FEARFUL side-effects that have prohibited the appearance of certain anti-inflammatory arthritis drugs in our pharmacies could soon become irrelevant, after researchers uncover a potential test to identify just who should avoid COX-2 inhibitors.
COX-2 inhibitors, a type of non-steroidal anti-inflammatory drug (NSAID), are widely used for providing pain relief to patients suffering debilitating inflammatory conditions, such as arthritis. Yet, while they alleviate pain, the drugs can also increase some individuals’ risk of heart attack; the question of how this occurs has been the subject of research for a decade.
Now a new study using both mice models and human volunteers may be able to explain this phenomenon; researchers have explored how removing COX-2 causes disruption in murine gene activity. “If we could identify which people have an increased risk [of heart attack], these patients could be offered more appropriate treatments – and we can start to look at ways of reducing or averting the risk entirely,” said Prof Jane Mitchell, Professor of Pharmacology in Critical Care Medicine, Head of Vascular Biology, the National Heart and Lung Institute, Imperial College London, London, UK.
NSAIDS are designed to prevent the production of prostaglandins, which, produced by the enzymes COX1 and COX2, trigger pain and inflammation at sites around the body. Researchers found that knocking out COX-2 caused changes in 3 genes in the kidney which predicted a rise in levels of ADMA, a molecule linked to cardiovascular disease; in subsequent tests, NSAIDS led to a rise in ADMA levels in 16 human subjects.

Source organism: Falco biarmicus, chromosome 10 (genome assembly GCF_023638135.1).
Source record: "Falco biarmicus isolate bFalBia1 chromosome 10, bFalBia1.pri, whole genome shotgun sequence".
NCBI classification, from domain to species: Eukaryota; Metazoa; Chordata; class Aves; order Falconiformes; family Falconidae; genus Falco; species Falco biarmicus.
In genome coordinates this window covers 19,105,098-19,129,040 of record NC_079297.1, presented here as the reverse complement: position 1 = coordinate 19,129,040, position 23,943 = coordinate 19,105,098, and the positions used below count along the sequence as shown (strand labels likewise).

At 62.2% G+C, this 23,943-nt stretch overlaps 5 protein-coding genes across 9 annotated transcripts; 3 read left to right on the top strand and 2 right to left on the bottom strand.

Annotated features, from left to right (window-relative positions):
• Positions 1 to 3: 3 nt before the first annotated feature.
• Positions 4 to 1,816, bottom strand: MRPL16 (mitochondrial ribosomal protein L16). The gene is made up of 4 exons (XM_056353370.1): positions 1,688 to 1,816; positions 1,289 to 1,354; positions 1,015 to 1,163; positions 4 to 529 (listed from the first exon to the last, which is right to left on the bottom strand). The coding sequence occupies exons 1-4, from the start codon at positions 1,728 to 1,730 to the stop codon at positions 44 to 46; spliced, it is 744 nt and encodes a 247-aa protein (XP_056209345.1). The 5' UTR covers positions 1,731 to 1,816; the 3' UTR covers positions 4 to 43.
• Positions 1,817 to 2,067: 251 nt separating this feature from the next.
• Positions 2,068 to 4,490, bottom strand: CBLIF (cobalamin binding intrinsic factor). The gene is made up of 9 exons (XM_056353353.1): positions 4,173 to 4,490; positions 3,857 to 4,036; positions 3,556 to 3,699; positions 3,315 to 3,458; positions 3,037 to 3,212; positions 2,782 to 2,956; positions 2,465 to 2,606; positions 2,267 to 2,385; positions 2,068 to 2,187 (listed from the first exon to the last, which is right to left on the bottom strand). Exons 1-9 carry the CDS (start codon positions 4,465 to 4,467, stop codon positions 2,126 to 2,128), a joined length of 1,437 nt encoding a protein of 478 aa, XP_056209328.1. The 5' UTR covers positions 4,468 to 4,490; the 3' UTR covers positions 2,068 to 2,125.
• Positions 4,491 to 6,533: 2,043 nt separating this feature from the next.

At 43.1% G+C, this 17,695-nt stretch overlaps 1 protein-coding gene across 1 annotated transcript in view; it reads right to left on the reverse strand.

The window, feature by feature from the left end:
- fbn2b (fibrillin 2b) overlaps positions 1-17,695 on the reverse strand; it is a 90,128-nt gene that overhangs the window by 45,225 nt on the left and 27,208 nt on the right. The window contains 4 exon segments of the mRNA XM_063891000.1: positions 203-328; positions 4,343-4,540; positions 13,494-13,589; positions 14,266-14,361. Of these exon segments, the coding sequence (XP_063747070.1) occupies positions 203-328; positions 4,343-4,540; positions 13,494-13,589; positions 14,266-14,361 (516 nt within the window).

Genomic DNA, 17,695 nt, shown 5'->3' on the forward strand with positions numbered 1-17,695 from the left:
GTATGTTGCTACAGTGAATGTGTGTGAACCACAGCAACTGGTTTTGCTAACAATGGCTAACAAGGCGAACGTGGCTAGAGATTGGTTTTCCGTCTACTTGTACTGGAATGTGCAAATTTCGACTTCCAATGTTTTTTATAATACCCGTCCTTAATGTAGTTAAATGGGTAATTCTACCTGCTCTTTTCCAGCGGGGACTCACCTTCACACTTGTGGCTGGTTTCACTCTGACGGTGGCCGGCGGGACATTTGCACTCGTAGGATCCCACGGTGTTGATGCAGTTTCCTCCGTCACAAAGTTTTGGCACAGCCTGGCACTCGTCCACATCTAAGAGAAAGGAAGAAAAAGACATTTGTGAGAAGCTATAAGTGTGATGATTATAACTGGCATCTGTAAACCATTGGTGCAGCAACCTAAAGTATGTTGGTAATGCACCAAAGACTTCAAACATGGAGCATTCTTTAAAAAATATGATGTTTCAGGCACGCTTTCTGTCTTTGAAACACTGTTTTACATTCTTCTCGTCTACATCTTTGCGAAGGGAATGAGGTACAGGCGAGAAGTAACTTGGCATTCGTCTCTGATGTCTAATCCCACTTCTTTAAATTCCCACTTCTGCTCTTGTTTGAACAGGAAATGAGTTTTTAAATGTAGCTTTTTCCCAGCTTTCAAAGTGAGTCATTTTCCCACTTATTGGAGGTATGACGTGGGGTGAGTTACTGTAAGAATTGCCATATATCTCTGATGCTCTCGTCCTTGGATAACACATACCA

Prof Mitchell believes that these ADMA levels may be a reliable indicator of those patients who are at greater risk of a heart attack: “If we are right,” said Prof Mitchell, “ADMA could be used as a biomarker in a simple blood test to identify who may be at risk, and regular screening would allow GPs to monitor patients’ ADMA levels to ensure these remain within safe limits whilst taking the drug.”
The research team plan to test their ideas in clinical trials in the near future.